Hypothesis: A higher proportion of women trust in the police than men.

FREQUENCIES trstplc.
RECODE trstplc (0=0) (1 thru 10=1) into trstplc_cat2.
VARIABLE LABELS trstplc_cat2 ‘Trust in the police_cat2’.
VALUE LABELS trstplc_cat2 0 ‘no trust’ 1’somehow trust’.
FREQUENCIES trstplc trstplc_cat2. *Note: It is better to recode it in the following way: 0-5 into 0, 6-10 into 1.

FREQUENCIES gndr.
RECODE gndr (1=0) (2=1) into gndr_cat2.
VARIABLE LABELS gndr_cat2 ‘gender_cat2’.
VALUE LABELS gndr_cat2 0 ‘Male’ 1 ‘Female’.
FREQUENCIES gndr gndr_cat2.

LOGISTIC REGRESSION trstplc_cat2 with gndr_cat2.

*If you want to create a graph then this is how you create the contingency table showing the percentages in the direction of the independent variable:.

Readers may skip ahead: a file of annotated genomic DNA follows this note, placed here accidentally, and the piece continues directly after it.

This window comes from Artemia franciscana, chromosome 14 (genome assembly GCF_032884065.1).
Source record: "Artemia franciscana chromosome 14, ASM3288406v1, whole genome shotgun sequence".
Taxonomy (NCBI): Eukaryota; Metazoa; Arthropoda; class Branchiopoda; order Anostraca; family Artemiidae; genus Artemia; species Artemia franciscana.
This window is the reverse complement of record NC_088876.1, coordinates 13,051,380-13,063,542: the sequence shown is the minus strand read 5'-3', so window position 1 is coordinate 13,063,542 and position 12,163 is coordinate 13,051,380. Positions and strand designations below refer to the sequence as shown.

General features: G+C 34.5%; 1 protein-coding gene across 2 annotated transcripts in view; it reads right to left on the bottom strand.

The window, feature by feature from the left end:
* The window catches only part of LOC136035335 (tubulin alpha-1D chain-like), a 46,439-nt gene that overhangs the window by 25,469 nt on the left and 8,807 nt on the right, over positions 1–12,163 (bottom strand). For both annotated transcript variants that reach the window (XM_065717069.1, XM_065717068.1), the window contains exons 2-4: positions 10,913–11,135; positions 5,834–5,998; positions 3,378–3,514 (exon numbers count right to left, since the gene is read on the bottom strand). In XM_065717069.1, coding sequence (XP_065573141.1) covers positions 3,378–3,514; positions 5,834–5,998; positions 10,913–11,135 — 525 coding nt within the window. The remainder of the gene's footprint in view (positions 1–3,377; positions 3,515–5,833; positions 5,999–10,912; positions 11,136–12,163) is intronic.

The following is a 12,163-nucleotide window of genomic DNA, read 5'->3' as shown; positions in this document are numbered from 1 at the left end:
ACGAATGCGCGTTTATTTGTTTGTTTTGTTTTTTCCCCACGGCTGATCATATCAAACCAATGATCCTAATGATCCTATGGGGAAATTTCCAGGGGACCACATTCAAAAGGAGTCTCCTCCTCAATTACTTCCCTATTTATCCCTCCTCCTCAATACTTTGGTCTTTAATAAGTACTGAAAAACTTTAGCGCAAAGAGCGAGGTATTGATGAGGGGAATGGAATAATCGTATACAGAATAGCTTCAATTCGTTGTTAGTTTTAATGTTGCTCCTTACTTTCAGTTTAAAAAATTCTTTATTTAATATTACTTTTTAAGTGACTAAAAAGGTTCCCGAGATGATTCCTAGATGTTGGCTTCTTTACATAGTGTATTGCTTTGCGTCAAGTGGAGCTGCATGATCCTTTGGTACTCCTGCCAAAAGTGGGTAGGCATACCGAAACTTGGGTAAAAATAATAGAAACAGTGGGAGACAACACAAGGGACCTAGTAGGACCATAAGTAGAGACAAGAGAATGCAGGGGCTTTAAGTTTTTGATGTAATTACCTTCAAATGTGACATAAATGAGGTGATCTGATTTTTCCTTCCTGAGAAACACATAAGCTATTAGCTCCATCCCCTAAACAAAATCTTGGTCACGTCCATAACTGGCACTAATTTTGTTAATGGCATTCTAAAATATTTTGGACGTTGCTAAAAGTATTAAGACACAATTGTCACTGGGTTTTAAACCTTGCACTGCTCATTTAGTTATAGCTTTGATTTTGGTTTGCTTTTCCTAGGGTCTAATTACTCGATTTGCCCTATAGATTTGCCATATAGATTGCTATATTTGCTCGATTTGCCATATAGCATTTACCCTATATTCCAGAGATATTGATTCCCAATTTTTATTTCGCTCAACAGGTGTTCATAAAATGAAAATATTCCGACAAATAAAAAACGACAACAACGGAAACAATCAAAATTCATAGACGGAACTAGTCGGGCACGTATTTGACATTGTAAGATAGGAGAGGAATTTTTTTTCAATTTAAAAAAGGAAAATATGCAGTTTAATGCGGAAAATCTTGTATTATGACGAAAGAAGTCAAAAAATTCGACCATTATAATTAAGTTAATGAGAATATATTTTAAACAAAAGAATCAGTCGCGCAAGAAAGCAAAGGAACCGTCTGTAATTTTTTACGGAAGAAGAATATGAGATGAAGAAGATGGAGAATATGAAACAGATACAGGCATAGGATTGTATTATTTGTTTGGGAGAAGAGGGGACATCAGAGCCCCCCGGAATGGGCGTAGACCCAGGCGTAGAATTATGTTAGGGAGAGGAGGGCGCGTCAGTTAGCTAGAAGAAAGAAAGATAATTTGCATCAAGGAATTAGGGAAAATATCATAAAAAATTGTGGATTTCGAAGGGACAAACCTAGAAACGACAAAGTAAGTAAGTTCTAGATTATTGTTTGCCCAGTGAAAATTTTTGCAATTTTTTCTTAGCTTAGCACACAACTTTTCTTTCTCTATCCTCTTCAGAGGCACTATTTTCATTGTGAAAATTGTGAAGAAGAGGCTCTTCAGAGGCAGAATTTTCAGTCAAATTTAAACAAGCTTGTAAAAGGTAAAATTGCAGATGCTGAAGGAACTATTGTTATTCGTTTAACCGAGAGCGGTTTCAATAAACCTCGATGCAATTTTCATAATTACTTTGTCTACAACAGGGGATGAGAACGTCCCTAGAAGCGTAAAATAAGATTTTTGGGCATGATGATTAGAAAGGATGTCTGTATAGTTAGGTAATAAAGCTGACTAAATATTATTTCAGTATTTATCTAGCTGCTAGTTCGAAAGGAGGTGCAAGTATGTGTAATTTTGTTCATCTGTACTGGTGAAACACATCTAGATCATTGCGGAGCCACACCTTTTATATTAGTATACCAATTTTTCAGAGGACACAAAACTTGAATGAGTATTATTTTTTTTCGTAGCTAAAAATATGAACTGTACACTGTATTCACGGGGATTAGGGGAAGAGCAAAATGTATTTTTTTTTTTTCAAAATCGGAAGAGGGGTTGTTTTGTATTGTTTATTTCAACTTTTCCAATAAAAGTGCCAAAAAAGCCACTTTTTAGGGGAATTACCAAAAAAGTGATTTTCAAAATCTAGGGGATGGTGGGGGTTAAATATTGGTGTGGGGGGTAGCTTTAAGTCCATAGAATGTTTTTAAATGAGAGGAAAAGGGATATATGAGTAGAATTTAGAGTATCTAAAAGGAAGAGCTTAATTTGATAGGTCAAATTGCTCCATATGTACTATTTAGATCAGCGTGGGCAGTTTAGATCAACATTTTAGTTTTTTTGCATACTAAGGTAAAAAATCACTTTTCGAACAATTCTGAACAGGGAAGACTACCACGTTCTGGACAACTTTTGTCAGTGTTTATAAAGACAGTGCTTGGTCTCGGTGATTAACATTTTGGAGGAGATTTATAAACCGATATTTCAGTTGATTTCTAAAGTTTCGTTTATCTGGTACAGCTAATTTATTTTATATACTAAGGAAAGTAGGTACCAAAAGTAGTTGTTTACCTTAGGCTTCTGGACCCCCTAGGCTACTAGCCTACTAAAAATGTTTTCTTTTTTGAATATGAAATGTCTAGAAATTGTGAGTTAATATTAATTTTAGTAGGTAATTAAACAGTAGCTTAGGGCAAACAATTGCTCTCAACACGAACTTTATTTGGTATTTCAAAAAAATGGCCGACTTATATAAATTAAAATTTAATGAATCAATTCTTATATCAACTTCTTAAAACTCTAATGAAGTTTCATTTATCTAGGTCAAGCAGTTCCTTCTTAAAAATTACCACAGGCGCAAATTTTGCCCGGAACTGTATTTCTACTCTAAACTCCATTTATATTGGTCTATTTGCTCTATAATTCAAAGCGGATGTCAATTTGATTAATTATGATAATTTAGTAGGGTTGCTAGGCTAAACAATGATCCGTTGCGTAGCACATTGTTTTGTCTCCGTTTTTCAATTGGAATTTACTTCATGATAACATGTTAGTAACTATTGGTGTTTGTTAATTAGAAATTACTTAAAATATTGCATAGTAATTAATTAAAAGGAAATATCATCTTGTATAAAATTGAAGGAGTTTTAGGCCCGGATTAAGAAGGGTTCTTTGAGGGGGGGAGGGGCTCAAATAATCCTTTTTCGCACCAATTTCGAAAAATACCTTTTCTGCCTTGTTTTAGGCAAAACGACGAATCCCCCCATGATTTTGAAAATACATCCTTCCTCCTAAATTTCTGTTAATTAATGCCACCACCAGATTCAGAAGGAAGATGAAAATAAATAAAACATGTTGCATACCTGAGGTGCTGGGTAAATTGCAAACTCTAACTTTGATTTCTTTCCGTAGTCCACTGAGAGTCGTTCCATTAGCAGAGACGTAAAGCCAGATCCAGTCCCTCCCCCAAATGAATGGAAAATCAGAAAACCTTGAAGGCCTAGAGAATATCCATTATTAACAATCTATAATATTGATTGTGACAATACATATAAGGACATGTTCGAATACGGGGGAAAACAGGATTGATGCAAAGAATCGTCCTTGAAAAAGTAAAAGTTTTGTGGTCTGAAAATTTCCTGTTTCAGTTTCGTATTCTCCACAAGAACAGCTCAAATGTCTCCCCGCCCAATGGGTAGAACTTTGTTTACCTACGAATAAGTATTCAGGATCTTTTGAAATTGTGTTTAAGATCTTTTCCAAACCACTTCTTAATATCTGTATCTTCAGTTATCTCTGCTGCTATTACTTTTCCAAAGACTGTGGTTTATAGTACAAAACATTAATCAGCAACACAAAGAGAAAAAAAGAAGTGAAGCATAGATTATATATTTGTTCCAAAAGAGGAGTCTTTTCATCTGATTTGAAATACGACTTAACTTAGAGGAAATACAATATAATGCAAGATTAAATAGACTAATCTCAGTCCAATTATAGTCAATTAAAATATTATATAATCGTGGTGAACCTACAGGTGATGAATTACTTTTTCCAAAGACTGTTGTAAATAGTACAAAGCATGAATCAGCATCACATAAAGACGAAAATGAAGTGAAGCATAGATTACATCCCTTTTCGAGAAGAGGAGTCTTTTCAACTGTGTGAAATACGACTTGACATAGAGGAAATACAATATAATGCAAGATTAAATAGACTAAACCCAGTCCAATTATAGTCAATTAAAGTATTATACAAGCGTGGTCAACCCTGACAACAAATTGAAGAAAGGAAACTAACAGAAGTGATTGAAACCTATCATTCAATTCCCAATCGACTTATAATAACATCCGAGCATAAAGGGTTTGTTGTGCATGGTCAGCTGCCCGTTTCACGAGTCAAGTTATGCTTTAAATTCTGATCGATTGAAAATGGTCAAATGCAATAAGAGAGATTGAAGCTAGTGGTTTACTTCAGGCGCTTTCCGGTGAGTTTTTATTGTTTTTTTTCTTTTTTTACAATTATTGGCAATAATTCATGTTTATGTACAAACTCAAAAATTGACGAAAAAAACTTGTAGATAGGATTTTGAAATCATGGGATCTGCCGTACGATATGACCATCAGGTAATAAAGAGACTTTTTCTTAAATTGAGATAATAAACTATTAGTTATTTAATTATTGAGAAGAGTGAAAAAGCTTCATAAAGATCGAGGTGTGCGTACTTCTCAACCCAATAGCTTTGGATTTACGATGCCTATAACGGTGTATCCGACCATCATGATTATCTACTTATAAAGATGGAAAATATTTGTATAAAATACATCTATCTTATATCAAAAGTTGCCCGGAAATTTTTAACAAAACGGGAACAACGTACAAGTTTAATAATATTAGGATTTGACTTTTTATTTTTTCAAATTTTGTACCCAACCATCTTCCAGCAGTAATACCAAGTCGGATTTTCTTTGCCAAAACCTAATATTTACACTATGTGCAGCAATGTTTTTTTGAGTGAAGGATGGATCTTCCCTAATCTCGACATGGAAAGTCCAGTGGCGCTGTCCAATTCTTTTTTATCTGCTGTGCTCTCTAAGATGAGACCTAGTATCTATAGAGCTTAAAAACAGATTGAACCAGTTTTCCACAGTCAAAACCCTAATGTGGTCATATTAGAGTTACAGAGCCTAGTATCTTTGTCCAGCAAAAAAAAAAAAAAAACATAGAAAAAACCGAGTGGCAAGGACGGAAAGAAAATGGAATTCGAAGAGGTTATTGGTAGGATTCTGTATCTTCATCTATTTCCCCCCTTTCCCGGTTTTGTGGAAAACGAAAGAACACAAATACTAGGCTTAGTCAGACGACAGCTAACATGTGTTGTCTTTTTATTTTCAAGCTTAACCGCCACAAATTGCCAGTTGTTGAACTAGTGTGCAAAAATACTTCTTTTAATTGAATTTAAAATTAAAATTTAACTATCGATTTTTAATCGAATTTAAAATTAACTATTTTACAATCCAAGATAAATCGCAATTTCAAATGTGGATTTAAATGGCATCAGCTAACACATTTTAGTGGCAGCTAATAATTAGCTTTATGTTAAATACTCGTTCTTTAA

CROSSTABS trstplc_cat2 by gndr_cat2 /CELLS=COLUMN.

1-somehow trust
0-no trust
0-male
1-female

The logarithm of the odds of trust in the police among women
are 0,054 times as low as among men.
The logarithm of the odds of trust in the police among men is 3.098.
The logarithm of the odds of trust in the police among women is (3.098-0.054).
The odds of trust in the police among women are 0.948 times as low as among men.
The odds of trust in the police among men are 22.161.
The odds of trust in the police among women are (22.161-0.948).

Conclusion: The results refute our hypothesis since the p-value is higher than 0,05. (If the p-value were lower than 0,05 then we should also check what does the value of the odds ratio shows us. (Exp(B) for b1)).